ESQ: A Journal of the American Renaissance
James M. Albrecht
"'The Sun Were Insipid, If the Universe Were Not Opaque': The Ethics of Action, Power, and Belief in Emerson, Nietzsche, and James"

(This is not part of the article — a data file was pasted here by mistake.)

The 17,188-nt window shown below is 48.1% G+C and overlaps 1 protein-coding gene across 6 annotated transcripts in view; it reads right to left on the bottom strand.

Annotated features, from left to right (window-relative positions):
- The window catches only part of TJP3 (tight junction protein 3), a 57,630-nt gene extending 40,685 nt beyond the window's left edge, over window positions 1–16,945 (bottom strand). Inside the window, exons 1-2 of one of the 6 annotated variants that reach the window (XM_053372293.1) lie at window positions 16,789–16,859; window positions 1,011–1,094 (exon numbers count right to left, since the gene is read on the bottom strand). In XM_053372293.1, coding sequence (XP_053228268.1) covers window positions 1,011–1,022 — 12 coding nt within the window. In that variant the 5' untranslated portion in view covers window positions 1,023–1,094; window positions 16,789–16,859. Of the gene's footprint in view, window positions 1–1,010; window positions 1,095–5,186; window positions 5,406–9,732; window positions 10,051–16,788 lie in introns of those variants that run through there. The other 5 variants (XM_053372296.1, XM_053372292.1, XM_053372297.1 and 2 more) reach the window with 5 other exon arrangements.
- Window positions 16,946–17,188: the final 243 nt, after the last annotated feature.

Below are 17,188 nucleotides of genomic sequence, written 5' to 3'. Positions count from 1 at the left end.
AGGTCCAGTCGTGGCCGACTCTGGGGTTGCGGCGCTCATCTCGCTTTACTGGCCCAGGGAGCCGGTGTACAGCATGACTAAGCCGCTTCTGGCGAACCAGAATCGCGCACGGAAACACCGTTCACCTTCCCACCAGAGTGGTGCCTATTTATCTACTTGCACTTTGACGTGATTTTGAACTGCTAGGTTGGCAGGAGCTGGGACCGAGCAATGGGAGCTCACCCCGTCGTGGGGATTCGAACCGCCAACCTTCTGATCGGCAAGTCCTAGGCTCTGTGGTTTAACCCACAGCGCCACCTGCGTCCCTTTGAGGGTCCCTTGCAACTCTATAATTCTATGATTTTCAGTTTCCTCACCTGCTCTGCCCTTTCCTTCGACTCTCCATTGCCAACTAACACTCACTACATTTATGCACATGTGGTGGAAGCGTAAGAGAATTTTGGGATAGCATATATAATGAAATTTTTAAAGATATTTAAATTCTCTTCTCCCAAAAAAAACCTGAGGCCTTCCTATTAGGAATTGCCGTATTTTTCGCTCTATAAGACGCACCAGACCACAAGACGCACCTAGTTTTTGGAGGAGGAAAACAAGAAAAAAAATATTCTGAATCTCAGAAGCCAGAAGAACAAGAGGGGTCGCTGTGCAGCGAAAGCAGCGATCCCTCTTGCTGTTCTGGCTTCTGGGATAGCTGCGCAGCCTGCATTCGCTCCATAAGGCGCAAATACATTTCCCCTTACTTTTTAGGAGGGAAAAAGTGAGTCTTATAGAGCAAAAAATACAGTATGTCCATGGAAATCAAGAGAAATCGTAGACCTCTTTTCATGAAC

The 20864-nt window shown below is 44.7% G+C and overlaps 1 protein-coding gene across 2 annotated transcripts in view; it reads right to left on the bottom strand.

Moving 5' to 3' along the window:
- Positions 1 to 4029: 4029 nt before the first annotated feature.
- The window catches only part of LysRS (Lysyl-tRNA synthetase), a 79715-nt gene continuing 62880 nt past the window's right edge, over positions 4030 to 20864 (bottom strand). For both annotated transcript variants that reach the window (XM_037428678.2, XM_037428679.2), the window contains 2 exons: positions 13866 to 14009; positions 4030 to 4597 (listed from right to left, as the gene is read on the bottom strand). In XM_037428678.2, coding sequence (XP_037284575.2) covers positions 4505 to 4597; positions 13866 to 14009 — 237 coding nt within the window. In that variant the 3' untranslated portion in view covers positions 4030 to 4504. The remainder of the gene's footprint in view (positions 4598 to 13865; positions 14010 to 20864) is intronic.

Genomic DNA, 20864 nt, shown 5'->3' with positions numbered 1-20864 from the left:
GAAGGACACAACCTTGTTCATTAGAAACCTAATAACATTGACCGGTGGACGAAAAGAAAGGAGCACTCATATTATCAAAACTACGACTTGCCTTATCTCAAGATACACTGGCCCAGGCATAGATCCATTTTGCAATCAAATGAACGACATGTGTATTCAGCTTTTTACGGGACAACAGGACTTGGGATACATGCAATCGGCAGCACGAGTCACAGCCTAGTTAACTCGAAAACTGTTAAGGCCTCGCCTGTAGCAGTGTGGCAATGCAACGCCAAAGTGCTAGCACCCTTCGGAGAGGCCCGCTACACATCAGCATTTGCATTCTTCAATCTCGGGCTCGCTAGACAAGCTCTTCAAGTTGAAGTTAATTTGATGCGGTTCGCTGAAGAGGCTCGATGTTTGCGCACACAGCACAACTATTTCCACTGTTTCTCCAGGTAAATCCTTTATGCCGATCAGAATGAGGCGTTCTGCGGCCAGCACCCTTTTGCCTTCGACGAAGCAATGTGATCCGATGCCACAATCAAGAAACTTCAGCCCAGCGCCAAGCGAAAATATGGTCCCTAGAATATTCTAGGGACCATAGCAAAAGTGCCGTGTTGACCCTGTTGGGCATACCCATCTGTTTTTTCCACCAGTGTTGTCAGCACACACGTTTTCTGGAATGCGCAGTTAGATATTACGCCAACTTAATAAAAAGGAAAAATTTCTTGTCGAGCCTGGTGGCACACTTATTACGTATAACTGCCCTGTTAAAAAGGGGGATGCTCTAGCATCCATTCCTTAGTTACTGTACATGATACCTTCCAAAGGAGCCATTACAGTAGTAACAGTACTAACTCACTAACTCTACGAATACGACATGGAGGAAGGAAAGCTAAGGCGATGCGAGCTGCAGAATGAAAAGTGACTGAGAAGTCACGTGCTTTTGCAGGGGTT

This article traces some of the broad and fundamental similiarities between Nietzsche and the pragmatic tradition of American thought running from Emerson to William James. Without denying the important differences between the three writers, and without claiming that Nietzsche is a pragmatist, it is still important to recognize that their philosophical projects share many essential concerns, attitudes, and conclusions. These similarities revolve around their common desire to establish a new standard of moral or ethical valuation, to reject the absolutisms of traditional religion and science in favor of an ethics that measures human values (or truths) in terms of their effects on the vitality of human life. For all three, such an ethics must locate our primary value in the struggles through which people develop, exercise, and express their active natures--in what Emerson and James often call "work" or "action," and what Nietzsche (also like Emerson) calls "power." This insistence that moral value is not an absolute entity (divine "goodness" or "truth"), but rather a mode of existence we achieve in struggle with the resistances and limits of our material environment, is in effect a tragic ethics. Emerson, Nietzsche, and James each renounce traditional religion's promise of certain meaning behind (and compensating for) the sufferings of our world, in favor of a view that accepts the limits and failures of material life as real and unrecoverable losses--losses that are meaningful, however, indeed necessary and beneficial, as occasions for human performance and power.